02 Sep PTSD May Lead To Other Health Problems
The human body has a tendency to detect danger and fight it as per its ability. In order to survive, the body goes through several changes, and the contraction of muscles is one of them. People having PTSD are always in the fight-or-flight mode. Therefore, their body and mind are always engaged. Think of it as if you are standing with every muscle flexed in the same position for several hours.
Once the PTSD effect starts neutralizing, the body restores to its normal condition. At the time when symptoms are prevalent, trying to stretch muscles hurts too much. For example, say you did an intense workout on your first day in the gym. Remember how your muscles ache the next day? The physical pain caused by PTSD is as severe as it is after training for a marathon. Muscle pain in such conditions may last up to two or three days.
Usually, physical pain is accompanied by a severe headache, similar to a migraine, which may last up to a few days. As a result, a person tends to freak out or feel irritated. Jaw pain may also result due to PTSD, and a person may feel pain when clenching teeth.
Disorientation Due To Post Traumatic Stress Disorder
Disorientation is another common symptom related to PTSD. Due to this, a person loses their sense of awareness and feels dumb. People with disorientation symptoms lose track of the situation or time and stay absentminded. They tend to forget parts of the traumatic event and may not be able to recognize important details.
During PTSD and soon after recovery, a person may behave abnormally all the time. They may not be able to focus on discussion and forget about the ongoing topic. At times, they might not be able to tell what’s happening around them. They may not recognize a place, person, time, event, and activity they’ve been part of – for example, a person driving to a nearby city for his therapy may not be able to recall how they have arrived after reaching the therapist’s office. They may not also be able to tell why they have come to meet the therapist.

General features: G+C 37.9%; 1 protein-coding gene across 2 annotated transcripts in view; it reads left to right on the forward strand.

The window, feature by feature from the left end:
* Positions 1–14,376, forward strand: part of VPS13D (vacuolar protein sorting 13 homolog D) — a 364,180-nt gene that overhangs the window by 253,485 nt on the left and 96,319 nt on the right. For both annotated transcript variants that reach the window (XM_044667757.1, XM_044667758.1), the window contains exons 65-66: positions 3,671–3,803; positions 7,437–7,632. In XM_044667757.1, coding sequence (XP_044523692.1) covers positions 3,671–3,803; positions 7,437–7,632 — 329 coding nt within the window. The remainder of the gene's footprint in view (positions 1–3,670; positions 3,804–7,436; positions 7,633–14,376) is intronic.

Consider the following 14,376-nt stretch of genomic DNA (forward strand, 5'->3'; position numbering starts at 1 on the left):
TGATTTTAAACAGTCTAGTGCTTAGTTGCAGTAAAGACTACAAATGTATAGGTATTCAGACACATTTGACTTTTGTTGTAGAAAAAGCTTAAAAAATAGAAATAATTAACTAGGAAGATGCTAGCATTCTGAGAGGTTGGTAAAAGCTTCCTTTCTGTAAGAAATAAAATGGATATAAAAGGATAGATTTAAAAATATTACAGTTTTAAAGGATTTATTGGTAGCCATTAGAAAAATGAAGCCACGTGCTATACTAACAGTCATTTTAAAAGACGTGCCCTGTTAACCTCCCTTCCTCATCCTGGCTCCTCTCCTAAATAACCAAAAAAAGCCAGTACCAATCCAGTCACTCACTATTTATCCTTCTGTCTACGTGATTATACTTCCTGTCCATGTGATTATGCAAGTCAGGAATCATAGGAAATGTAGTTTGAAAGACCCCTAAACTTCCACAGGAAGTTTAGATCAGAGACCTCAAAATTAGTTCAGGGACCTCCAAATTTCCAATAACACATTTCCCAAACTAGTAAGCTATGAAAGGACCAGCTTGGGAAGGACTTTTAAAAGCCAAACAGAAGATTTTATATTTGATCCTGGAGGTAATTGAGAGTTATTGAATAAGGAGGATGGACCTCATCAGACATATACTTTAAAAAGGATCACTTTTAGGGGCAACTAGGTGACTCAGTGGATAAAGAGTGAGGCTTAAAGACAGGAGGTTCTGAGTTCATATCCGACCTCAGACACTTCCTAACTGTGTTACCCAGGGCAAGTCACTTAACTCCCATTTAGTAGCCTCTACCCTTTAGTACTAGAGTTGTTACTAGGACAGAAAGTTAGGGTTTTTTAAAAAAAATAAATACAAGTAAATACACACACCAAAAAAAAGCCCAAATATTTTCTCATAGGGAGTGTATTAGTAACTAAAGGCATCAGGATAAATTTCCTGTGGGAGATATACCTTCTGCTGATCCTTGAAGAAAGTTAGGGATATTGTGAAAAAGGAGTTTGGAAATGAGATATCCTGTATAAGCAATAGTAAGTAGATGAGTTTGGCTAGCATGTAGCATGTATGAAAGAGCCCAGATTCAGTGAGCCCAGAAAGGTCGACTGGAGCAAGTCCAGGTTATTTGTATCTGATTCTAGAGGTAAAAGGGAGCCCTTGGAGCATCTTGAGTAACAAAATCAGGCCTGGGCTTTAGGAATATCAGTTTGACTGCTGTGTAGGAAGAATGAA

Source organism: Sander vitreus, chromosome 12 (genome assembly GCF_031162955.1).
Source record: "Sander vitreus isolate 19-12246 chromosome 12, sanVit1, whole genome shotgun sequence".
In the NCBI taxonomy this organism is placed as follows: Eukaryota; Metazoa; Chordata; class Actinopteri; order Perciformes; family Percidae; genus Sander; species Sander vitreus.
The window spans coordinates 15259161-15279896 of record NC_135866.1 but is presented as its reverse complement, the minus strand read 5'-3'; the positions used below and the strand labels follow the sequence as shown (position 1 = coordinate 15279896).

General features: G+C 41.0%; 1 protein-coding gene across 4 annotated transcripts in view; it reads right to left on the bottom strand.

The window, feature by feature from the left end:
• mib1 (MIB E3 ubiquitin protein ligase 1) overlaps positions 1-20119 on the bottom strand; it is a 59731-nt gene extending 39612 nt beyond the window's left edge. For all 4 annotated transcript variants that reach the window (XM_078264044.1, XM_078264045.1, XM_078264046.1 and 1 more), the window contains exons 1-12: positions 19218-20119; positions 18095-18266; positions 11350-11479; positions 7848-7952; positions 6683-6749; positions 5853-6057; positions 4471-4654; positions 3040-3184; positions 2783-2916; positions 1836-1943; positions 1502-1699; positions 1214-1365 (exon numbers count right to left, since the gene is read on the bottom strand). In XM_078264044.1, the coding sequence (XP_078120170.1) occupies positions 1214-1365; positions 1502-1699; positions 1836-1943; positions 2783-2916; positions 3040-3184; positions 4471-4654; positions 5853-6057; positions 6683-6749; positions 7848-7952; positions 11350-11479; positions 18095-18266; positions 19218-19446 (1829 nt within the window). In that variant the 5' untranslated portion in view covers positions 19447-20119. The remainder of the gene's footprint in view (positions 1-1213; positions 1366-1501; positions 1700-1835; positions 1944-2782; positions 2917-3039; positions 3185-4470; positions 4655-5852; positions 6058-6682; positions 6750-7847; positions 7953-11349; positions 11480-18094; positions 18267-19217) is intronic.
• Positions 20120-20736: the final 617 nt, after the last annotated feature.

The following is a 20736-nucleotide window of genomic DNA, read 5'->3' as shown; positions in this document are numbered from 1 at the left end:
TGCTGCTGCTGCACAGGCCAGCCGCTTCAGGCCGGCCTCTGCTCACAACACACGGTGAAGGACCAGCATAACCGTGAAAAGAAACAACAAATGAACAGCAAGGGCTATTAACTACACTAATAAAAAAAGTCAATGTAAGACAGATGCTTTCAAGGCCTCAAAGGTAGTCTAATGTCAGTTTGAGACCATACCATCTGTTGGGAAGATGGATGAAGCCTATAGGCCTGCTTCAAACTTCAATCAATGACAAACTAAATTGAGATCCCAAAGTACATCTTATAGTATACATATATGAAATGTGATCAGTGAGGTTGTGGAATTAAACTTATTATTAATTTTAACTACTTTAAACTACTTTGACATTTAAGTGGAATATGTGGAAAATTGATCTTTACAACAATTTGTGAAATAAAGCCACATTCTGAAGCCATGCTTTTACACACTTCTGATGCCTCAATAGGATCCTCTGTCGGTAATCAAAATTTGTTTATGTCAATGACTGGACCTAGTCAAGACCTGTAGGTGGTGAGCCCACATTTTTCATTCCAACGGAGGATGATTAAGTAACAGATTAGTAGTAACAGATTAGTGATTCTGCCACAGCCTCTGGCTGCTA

Residual Symptoms Related To Post-Traumatic Stress Disorder
Residual symptoms could be scary and troublesome. One of the most common misconceptions related to PTSD is that people think of you as someone who experiences a short flashback or a prolonged panic attack. However, that’s not the complete reality. Episodes can last long, and the effects may last for a few days, weeks, or even months. These symptoms are the aftermath of the event that has taken place in the past. This may include physical, neurological, and emotional distress during the PTSD attack. In case you come across a person who is suffering from PTSD, keep these factors in mind before suggesting any solution to them. A bit of research and a study on PTSD can help support any person suffering from the disorder. Not panicking and assisting a relative or close friend during PTSD is what you may want to do.
How can you help yourself?
You can resort to healthy means to cope with PTSD. A healthy diet and lifestyle can boost a sense of renewal, hope, and control in you. PTSD not only impacts our cognitive ability, but it also affects our bodies. Therefore, it’s important to focus on every aspect of a speedy recovery.
- Don’t panic when you see symptoms. It is normal to go through physical and mental changes immediately after the traumatic event.